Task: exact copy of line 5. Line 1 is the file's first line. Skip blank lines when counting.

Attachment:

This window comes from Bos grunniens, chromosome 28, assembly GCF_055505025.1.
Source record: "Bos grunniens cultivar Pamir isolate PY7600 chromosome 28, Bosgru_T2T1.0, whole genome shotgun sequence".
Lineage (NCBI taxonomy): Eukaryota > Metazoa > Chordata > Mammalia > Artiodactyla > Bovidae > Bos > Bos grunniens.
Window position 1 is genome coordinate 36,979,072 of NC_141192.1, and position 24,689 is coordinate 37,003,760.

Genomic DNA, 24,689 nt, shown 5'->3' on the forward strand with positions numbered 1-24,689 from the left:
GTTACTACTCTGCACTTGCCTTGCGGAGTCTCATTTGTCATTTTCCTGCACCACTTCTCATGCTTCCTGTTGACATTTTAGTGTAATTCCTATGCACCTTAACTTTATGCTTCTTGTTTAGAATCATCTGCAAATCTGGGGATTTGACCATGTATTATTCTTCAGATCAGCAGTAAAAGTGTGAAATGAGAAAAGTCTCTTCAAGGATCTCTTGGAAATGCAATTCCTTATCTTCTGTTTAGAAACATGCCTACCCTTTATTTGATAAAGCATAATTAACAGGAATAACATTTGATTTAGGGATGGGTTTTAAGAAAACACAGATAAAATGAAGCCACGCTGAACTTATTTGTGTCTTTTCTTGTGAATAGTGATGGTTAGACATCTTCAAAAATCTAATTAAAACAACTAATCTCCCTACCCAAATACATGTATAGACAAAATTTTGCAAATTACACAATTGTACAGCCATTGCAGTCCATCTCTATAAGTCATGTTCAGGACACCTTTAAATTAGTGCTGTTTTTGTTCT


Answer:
Genomic DNA, 24,689 nt, shown 5'->3' on the forward strand with positions numbered 1-24,689 from the left: